So What Does This Have To Do With Javascript?

In Javascript, any long running process will cause a noticeable lag for a user. Buttons won’t respond, links don’t do anything, the screen may even turn white — clearly not the user experience we want to deliver.

Recently I was experimenting with joining records using jLinq. jLinq was doing fairly well with the records I was using – I had about 850 records to join against a handful (about 10) of other records. The process finished in around 250ms to 500ms. I was pretty satisfied — until I tried a different set of records…

A different set of records, around 90, crippled the browser. After about 8 seconds the browser finally released itself and we were back in business. Yikes.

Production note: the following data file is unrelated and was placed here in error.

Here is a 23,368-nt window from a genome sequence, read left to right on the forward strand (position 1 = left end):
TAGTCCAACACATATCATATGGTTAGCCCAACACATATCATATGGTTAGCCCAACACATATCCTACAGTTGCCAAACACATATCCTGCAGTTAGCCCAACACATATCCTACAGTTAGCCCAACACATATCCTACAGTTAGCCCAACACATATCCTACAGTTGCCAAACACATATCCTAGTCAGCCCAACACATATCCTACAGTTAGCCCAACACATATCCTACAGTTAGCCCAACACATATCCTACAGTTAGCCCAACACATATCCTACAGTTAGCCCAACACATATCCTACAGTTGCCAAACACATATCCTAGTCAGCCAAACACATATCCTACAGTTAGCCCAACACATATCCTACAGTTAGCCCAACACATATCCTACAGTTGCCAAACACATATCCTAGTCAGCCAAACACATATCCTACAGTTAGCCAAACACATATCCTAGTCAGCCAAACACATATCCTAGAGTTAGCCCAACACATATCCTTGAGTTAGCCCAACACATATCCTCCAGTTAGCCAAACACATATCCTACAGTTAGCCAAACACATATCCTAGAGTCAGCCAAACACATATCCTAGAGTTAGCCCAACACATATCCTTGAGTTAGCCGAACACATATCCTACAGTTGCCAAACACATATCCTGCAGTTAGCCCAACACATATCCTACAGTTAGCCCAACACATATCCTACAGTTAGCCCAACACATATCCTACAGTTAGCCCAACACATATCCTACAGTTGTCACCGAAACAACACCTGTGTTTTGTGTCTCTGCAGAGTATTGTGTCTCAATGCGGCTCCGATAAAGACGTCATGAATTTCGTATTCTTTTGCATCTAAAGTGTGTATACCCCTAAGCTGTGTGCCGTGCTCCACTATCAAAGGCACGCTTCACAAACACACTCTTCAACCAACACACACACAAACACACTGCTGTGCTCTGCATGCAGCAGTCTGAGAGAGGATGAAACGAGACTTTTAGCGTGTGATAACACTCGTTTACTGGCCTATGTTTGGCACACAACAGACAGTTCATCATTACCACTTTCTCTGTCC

Simulating A Thread

So what are the options here? Well unless someone has built threading into Javascript then we’re forced to come with a more creative solution — enter setTimeout.

If you’ve read some of my blog posts before, you know I’m a big fan of enclosures. Using Javascript we can take advantage of both enclosures and setTimeout to try and simulate threading and reduce the time a browser is locked up.

So let’s say we’re working with a really large loop, say around 500,000 records – What can we do? One idea is to break up the work into smaller, more manageable chunks.


//loops through an array in segments
var threadedLoop = function(array) {
	var self = this;
	
	//holds the threaded work
	var thread = {
		work: null,
		wait: null,
		index: 0,
		total: array.length,
		finished: false
	};
	
	//set the properties for the class
	this.collection = array;
	this.finish = function() { };
	this.action = function() { throw "You must provide the action to do for each element"; };
	this.interval = 1;
	
	//set this to public so it can be changed
	var chunk = parseInt(thread.total * .005);
	this.chunk = (chunk == NaN || chunk == 0) ? thread.total : chunk;
	
	
	//end the thread interval
	thread.clear = function() {